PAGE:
Ackroyd’s organisation of London’s material history is palimpsestial, returning repeatedly to sites and archetypes in which cyclical repetition is inevitable. In Hawksmoor, the poverty of the eighteenth-century tramps is encapsulated in the image of them dancing in a circle singing the song ‘A Wheel that turns, a Wheel that turned ever, / A Wheel that turns and will leave turning never’ (44). Here, as Murray points out, poverty and inequality are London entities destined to repetition, ‘a systemic suffering that accords with economic rationalist theories of social mobility over social equality’ (44).

Iain Sinclair writes to exorcise the Thatcherite abuse of history by denying the closed narratives deployed during her reign. Like Ackroyd, his fiction violates linear historical narrative but in order to articulate a rejection of the social and cultural values that are at the heart of those models of narrative certainty that institute and celebrate conservative mores. White Chappell, Scarlet Tracings (1988) develops a historiography of place that investigates the obscene underside of ‘Victorian values’ and parodies economic rationalism. Sinclair privileges idiosyncratic experience or psychogeographic engagement, a subjective encounter with the urban that seeks to undermine discursive structures of power by rupturing the relationship between culture and commoditfication. Murray describes Ackroyd’s fetishisation of certain sites, Clerkenwell, Spitalfields, Limehouse and Holborn, as ahistorical and inexorably tied to the forms of cultural capitalism associated with gentrification and the eighties explosion of the cultural heritage industry. In Ackroyd’s ‘blue plaque London’ (5), the past is to be found in the realm of the commodity; as Sinclair has commented on his monumentalising London: The Biography, it is ‘a franchised version of the past’ (10).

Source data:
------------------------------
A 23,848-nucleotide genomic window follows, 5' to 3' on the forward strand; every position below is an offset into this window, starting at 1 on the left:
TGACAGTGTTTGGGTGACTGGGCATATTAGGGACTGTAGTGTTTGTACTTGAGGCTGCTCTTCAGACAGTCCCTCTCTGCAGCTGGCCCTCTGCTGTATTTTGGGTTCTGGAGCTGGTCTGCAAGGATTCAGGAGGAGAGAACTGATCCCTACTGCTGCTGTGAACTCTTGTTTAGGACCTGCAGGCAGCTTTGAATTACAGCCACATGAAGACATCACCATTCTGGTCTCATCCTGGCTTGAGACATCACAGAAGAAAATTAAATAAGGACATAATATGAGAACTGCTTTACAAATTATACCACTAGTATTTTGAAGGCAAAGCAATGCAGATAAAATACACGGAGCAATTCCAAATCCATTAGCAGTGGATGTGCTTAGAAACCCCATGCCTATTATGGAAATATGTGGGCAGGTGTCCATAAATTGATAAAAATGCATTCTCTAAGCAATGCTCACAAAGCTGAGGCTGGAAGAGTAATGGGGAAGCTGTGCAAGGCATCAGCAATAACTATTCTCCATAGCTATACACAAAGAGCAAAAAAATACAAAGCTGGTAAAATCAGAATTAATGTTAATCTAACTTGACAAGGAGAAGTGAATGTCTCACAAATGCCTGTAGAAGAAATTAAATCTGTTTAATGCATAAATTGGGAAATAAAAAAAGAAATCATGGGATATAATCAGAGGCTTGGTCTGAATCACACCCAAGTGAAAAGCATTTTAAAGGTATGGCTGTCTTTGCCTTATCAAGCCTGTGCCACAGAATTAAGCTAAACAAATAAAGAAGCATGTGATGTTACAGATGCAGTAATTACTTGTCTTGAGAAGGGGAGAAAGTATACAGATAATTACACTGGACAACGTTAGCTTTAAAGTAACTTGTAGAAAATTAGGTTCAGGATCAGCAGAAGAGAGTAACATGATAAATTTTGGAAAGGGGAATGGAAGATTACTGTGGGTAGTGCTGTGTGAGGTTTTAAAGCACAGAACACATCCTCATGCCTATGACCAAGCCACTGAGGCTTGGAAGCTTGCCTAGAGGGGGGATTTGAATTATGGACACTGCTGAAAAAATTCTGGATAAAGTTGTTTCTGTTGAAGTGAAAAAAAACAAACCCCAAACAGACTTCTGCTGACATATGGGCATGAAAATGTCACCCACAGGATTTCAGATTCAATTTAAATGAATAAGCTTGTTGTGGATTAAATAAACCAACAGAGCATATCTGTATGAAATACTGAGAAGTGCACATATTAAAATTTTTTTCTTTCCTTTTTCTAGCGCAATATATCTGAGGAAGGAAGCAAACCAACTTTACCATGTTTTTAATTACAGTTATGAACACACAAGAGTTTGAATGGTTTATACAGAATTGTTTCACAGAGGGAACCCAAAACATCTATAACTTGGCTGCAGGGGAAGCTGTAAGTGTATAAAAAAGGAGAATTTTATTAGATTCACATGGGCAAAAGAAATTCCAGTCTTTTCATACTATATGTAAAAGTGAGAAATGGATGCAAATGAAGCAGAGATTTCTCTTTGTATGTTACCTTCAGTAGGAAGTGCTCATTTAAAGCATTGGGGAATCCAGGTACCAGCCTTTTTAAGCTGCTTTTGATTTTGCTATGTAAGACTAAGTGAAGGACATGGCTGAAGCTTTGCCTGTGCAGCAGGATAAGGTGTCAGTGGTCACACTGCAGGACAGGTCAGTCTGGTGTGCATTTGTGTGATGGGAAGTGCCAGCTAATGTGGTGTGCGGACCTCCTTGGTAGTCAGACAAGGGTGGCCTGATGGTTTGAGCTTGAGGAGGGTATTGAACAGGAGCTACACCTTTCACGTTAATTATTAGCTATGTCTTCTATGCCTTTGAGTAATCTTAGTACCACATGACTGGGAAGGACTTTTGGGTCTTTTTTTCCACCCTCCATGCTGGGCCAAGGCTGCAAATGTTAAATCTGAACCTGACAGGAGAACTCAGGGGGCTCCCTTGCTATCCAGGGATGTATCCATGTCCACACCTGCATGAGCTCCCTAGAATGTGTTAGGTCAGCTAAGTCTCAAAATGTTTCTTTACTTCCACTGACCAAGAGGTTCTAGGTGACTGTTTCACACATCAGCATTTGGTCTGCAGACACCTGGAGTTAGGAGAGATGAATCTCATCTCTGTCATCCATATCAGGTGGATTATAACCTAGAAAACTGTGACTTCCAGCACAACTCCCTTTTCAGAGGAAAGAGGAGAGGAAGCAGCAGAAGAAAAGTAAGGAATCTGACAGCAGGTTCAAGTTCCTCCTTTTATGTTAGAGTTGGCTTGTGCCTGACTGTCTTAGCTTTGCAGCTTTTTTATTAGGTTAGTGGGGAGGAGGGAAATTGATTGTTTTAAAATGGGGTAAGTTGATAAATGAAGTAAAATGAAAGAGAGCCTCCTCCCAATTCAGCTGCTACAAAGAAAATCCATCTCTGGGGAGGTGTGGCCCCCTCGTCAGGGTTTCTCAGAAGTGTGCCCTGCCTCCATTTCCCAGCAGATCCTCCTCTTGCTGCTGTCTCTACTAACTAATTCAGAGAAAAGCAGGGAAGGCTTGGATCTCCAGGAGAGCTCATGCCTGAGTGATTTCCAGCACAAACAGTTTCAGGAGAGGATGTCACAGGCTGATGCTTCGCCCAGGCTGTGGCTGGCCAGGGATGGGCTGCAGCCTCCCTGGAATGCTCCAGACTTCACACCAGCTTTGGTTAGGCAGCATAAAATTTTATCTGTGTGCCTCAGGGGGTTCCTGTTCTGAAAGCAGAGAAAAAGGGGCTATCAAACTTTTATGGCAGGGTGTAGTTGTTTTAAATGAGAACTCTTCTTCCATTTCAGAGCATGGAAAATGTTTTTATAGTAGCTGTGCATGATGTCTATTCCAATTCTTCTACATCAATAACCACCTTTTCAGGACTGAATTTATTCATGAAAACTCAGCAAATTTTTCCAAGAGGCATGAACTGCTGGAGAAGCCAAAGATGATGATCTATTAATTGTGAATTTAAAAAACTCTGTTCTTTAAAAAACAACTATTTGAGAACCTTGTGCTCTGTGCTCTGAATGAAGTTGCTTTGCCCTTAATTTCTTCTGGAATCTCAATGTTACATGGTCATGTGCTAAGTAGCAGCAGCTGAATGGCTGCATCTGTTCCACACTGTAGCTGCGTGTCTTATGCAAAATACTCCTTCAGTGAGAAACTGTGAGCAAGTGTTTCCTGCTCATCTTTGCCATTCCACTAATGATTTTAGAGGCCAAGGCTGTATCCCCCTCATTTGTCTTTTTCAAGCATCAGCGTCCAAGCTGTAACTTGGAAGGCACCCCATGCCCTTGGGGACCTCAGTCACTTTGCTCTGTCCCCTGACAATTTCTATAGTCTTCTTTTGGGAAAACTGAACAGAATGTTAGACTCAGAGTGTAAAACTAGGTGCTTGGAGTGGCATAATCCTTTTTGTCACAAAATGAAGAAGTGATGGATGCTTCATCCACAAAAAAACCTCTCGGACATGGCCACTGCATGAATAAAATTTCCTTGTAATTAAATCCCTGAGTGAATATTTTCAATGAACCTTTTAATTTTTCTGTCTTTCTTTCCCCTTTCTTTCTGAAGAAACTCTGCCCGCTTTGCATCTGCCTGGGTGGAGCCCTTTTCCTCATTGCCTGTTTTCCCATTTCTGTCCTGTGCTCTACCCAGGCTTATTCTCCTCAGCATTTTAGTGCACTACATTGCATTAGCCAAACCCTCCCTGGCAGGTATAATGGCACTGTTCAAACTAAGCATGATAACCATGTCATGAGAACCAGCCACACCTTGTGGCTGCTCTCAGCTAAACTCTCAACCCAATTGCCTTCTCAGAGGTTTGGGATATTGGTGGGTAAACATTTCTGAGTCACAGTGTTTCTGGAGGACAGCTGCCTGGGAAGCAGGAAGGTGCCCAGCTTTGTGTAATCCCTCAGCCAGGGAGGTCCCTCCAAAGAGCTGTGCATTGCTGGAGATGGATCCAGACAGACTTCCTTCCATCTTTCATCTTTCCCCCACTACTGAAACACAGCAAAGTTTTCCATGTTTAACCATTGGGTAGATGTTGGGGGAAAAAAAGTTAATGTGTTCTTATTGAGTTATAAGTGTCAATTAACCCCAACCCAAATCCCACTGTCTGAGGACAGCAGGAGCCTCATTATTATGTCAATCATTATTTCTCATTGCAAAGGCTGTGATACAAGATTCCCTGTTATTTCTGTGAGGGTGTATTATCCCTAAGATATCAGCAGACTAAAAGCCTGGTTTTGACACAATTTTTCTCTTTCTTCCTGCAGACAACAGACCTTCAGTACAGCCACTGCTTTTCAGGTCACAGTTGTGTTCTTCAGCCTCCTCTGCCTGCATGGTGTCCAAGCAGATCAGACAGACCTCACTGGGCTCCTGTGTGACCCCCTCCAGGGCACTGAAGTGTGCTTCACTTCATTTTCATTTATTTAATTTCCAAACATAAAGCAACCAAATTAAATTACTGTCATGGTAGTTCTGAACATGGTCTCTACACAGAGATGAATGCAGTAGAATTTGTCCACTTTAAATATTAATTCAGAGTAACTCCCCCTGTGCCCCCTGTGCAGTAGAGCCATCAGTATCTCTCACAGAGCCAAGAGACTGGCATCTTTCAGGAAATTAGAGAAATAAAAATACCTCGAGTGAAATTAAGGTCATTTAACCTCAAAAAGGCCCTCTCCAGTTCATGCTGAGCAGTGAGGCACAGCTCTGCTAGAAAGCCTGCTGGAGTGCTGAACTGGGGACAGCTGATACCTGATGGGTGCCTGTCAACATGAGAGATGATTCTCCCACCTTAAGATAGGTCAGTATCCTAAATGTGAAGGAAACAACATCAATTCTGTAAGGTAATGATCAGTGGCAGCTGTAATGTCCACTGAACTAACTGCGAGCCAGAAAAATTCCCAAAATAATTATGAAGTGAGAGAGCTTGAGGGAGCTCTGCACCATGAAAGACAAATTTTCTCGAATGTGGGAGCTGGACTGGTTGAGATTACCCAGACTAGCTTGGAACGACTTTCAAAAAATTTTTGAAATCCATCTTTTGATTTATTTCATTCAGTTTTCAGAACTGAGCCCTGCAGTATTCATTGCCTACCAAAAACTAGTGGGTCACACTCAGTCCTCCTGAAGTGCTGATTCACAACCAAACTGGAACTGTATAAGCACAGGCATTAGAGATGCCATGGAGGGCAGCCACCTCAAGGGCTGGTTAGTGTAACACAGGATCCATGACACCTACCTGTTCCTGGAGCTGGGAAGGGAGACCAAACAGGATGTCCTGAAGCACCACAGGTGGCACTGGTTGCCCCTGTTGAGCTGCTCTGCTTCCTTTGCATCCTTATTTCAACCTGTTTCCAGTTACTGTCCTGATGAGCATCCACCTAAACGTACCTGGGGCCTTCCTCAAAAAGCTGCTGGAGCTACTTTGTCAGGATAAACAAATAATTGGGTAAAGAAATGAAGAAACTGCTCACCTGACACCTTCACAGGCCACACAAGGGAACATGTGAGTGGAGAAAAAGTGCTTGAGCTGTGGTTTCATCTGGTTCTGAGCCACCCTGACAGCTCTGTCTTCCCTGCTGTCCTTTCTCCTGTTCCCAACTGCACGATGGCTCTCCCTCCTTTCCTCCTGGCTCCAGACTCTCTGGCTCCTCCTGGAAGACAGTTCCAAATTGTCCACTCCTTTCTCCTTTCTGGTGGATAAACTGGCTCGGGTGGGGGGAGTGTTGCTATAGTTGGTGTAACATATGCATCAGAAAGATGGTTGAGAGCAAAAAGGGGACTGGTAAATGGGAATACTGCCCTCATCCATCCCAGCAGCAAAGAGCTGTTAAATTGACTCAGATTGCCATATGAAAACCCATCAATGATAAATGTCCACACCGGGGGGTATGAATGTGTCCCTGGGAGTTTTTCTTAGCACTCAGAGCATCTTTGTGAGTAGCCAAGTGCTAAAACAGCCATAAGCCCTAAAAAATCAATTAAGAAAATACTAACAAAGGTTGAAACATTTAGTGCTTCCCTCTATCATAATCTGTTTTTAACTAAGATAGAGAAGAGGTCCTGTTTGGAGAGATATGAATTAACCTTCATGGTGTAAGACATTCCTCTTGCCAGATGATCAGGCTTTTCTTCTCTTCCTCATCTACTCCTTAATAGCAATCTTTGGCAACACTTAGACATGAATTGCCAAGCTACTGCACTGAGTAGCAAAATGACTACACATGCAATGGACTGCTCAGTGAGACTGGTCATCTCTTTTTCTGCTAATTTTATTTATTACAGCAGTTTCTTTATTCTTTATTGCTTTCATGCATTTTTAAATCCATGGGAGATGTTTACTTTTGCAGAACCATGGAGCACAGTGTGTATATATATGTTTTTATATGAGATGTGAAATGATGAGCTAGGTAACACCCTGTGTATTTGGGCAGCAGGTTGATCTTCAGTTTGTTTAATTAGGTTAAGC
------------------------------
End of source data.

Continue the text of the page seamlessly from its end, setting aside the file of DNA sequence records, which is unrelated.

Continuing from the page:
Both Ackroyd and Sinclair are concerned with reinvigorating London through its writers and both share an enthusiasm for William Blake as the poet of the city. Their responses to Blake underline their fundamental dichotomy for Murray. Blake’s political ideology was essential to his visionary aesthetic, his material history confounds mythic logic and although, Murray notes, Ackroyd does attempt to engage with this, his project remains paradoxically stuck in its mythology of London as a transcendent site of timeless vision. While Ackroyd’s Blake (1995) partakes of an atemporal history of the city (and posits a visionary spirit that lives on through himself), Sinclair works to undermine continually both the authority of the past and of the present by rearticulating Blake’s spiritual paradigm as a model for oppositional engagement. Murray reads Sinclair’s work as a complex form of both cartography and Foucauldian genealogy, a spatialised and materialist understanding of literary practice which provides the means for a reassessment of the role of cultural production in contemporary London. The paradox for Sinclair is that his own oppositional practice is no longer immune from incorporation into the cultural logic of commodifiable history.

Murray’s book provides a crucial counter to existing academic criticism of these writers by positioning the formal aspects of their work within its political frame. At a time when the disruptive potential of urban historiography is being subsumed by a wave of generic fiction developed around an East End mythology, he draws our attention to the perpetual necessity of fresh ‘re-callings’ of London.

To Cite This Article:

Anne Witchard, ‘Review of Alex Murray, Recalling London: Literature and History in the work of Peter Ackroyd and Iain Sinclair (London: Continuum, 2007), 211 pp. £57.00 (hbk), ISBN-10: 0826497446; ISBN-13: 978-0826497444 ’. Literary London: Interdisciplinary Studies in the Representation of London, Volume 6 Number 1 (March 2008). Online at Accessed on [date of access]